On The Fly Saltwater
Article and Photos by Jimmy Jacobs
The snook fishing at Sebastian Inlet on Florida’s east coast is really no secret. For decades anglers have headed to that pass to tangle with big linesides, particularly while fishing at night. You also hear a lot about the fall angling during the mullet run, when every predator in the water seems to show up on this piece of coastline.
But those are not the only options for targeting snook, or a host of other fish with a fly in this area.
On The Sand
During the warmer months of the year the fishing for snook can be good right on the beaches, both north and south of Sebastian Inlet. The key to handling these fish on the fly is finding the right conditions. Quite often the linesides cruise right off the sand in easy reach of a fly cast. On the other hand, this is a sight-casting affair, so you have to be able to see the snook.
Periods of clear water and calmer surf are the best. We are not, however, talking about smooth as glass Gulf-coast calm – it just needs to offer some space between the rollers coming to shore. Time of day plays a role too. While the fish may be active at first light, you also have the sun slanting in from the east, making it difficult to impossible to handle the glare and see the fish. Midday into the evening is better when the sun is over head or the light is coming over your shoulder.
You can either walk the beach looking for the snook, or stake out a spot where the water is a couple of feet deep in close and wait for them to approach. These fish are virtually always cruising parallel to the shoreline.
When you see the snook, the best option is to get the fly out in front and beyond it. Then pull it back, so that when the snook and fly are in close proximity, you can strip your offering away from the lineside to look like a fleeing baitfish.
While the snook can show up anywhere along the sand, one place to check out is the “pocket.” This the little cove formed at the outside base of the north jetty at Sebastian Inlet. Here the water is deeper, often calm and usually full of bait. That in turn attracts the snook.
As for gear, 9-weight rods are good, since you usually have wind to fight, as well as the possibility of hooking a big snook. Also, an intermediate or sinking line are necessary. Otherwise, the wave action makes controlling your retrieve and keeping the fly down in the water very difficult.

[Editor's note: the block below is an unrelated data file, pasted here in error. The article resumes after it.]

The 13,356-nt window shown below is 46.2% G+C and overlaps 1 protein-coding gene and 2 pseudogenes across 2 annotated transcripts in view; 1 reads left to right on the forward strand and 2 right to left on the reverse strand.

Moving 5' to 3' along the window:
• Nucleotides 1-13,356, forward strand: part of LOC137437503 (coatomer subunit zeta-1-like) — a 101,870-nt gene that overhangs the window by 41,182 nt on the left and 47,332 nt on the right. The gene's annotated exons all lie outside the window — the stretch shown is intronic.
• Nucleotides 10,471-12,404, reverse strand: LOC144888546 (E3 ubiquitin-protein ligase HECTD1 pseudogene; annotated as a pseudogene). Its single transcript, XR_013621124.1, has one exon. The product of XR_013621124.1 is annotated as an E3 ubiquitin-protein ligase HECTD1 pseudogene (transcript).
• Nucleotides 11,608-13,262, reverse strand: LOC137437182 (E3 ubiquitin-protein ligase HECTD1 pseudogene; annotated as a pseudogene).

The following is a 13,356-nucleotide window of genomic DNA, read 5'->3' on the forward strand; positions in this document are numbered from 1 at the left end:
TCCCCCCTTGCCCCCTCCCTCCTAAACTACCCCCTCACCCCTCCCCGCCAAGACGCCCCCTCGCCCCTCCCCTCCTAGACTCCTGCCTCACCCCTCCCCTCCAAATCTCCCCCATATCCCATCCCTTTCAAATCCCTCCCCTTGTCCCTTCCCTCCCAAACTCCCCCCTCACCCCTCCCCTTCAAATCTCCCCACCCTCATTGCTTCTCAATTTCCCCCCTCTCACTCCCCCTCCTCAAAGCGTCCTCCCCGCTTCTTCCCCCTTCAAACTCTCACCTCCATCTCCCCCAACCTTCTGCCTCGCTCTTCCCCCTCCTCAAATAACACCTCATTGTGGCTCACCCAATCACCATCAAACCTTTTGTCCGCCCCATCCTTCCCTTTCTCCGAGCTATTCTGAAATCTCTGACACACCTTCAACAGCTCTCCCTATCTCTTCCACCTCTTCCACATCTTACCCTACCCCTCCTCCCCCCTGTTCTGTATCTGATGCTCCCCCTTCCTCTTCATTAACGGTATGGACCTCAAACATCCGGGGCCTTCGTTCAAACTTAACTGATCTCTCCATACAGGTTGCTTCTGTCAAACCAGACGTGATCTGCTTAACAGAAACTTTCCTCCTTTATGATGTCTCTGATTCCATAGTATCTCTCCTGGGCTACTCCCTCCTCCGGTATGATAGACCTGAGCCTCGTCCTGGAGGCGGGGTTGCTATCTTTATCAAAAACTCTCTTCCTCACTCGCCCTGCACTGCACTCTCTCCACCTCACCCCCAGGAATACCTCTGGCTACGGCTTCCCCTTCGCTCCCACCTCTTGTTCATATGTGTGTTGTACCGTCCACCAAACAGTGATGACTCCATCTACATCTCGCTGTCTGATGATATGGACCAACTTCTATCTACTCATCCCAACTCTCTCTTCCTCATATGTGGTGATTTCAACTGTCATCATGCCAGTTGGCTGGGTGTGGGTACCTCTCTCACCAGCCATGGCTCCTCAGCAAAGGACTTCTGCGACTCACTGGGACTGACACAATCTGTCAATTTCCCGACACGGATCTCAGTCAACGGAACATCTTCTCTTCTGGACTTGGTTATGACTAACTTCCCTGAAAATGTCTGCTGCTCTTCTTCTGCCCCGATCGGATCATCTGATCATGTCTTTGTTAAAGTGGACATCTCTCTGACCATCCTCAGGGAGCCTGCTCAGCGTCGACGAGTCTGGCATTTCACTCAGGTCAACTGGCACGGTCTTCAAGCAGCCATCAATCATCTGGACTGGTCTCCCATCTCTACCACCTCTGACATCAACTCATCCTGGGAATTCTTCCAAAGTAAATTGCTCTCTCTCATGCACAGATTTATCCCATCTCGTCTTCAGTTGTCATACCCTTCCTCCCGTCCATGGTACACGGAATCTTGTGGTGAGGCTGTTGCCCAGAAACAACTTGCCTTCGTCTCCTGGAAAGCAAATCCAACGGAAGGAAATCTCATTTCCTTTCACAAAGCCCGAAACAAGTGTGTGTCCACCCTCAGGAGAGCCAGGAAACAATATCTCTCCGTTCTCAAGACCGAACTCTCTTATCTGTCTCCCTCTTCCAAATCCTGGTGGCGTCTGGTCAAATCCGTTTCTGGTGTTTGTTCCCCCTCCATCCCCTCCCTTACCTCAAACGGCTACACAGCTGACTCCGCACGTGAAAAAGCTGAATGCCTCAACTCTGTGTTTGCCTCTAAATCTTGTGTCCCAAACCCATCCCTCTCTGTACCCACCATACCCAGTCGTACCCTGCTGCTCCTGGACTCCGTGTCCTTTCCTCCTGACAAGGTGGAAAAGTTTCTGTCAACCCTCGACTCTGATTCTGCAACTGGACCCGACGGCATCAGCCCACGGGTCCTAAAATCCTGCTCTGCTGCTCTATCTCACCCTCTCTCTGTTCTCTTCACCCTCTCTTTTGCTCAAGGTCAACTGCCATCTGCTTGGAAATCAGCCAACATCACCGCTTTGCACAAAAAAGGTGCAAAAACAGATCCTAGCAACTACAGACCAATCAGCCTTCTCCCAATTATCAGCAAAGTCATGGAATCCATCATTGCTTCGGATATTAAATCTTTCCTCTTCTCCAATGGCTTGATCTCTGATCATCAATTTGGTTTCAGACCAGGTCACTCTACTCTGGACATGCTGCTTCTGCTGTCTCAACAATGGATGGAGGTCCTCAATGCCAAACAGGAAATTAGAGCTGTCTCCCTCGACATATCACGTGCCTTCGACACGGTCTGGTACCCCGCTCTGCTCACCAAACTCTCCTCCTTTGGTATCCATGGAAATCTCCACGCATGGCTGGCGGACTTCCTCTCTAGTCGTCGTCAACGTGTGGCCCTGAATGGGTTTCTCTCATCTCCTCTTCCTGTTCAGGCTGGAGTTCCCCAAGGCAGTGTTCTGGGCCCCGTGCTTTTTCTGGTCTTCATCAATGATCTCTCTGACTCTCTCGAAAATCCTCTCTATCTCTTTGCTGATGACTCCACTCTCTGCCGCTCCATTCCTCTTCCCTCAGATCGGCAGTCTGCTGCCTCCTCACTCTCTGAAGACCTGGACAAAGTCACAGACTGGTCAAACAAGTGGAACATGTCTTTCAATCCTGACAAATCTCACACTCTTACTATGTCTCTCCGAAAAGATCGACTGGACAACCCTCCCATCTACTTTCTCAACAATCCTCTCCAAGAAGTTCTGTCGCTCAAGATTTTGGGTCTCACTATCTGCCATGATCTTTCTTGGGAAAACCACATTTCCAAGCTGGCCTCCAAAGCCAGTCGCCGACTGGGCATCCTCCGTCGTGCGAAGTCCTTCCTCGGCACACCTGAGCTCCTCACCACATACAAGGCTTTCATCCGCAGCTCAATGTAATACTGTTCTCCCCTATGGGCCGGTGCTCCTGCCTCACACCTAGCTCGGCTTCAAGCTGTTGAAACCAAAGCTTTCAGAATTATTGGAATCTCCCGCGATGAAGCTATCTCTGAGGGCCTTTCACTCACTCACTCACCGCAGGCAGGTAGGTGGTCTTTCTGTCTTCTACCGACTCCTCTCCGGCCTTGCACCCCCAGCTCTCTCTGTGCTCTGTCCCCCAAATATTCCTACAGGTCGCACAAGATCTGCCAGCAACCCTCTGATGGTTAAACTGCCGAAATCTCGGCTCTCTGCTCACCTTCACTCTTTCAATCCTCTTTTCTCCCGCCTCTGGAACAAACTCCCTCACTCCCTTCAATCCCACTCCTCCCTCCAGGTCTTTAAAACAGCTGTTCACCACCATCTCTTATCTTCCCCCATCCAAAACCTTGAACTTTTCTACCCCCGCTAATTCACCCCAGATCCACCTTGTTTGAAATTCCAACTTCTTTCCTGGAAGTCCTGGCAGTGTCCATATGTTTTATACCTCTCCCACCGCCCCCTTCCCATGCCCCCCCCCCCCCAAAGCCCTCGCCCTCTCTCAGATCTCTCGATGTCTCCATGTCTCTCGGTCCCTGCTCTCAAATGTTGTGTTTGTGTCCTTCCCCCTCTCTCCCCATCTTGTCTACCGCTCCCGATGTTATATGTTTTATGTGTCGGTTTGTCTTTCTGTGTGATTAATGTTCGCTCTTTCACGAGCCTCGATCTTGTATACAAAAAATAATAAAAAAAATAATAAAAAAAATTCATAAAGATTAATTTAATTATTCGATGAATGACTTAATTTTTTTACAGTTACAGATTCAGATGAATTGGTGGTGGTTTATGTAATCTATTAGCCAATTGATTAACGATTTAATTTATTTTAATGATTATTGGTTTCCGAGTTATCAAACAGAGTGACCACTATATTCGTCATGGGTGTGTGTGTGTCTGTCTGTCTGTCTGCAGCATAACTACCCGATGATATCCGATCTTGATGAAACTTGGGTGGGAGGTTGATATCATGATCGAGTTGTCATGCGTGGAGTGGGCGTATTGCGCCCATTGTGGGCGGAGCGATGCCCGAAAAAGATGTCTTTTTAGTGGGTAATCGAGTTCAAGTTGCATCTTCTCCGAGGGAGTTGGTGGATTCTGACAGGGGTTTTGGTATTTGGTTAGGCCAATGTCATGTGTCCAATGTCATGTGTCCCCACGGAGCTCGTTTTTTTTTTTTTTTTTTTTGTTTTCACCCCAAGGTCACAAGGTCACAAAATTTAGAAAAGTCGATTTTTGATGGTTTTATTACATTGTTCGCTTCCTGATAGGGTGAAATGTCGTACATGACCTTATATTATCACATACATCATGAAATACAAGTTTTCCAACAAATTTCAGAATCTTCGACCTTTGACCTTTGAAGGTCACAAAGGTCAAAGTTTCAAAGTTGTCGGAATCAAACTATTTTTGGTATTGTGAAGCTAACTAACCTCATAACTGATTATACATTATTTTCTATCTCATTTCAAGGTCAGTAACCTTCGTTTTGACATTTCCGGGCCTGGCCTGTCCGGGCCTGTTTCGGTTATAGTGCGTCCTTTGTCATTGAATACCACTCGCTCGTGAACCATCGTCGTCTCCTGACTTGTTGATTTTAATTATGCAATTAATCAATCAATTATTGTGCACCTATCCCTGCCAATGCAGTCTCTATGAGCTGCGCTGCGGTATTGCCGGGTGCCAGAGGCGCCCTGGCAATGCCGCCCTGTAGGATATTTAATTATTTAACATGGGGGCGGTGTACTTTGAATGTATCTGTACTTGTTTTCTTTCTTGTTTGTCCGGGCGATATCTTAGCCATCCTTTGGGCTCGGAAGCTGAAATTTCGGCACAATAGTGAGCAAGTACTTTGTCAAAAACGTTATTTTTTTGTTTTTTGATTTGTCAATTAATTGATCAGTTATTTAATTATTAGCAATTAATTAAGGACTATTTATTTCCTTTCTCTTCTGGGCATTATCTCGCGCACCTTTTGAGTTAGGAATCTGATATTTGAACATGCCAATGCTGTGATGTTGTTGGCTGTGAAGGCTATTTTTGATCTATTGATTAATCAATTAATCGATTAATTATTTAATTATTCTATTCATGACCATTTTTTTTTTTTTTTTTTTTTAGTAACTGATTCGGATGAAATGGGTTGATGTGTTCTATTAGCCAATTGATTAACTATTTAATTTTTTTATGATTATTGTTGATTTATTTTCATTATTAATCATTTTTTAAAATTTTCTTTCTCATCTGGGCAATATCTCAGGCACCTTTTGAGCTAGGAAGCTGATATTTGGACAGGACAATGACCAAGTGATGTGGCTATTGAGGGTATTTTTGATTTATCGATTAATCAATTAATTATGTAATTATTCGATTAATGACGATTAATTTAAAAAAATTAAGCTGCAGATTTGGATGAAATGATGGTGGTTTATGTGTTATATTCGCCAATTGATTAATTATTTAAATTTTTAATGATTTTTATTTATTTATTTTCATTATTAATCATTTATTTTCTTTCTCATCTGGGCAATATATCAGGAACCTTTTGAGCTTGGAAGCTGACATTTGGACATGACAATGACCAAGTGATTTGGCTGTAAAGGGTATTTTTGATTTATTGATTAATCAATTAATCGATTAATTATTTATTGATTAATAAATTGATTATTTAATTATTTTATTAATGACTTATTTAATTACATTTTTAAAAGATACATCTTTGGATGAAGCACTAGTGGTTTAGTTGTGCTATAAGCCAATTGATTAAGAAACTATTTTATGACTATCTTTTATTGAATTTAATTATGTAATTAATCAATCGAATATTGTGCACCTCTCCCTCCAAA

As for the flies, anything that matches the size and color of any baitfish present can work. A few of the beach flies we’ve found to be successful are Clouser minnows in chartreuse and white or electric chicken color schemes. Also, Puglisi-style ties in pinfish pattern or purple have worked. Even, Tarpon Toads in chartreuse or purple and black have turned the trick. Often it is just prospecting until you find what the snook want.
In The Lagoon
Inside Sebastian Inlet, the Indian River Lagoon stretches both north and south, offering year-round action for a number of saltwater denizens. Along mangrove shores or in canals it is possible to find seatrout, redfish, snook, mangrove snapper, black drum, flounder and sheepshead. All of these can be susceptible to well-placed flies.
Access to the water is the first order of business. If you have a boat, there are places to launch. On the other hand, for the traveling angler without a vessel, the place to head is Mullet Creek, to the north of the inlet. More specifically, pay a visit to Honest John’s Fish Camp, where you can launch your boat, or rent kayaks and 14-foot fishing skiffs with 6 horse-power outboard motors for the day.
Honest John’s is a truly unchanged slice of Florida. The Smith family that owns it have been on this piece of real estate since 1887, when brothers Robert T. and Charlie Smith migrated to the area from southwest Georgia to farm vegetables and citrus. Their farm even provided produce for the White House during Franklin D. Roosevelt’s presidency.
Honest John Smith was the third of eight children of Robert. He got tired of farming and started commercial fishing, then transitioned to running the fish camp until his death in 1994. Three of his grandsons now operate the business.
The camp sits on the northern edge of Mullet Creek at its junction with the lagoon, offering access to a large no-wake manatee zone that is ideal for kayak or small boat angling. The fish camp’s website provides directions, a list of amenities and maps of the adjacent water to make your navigation easier.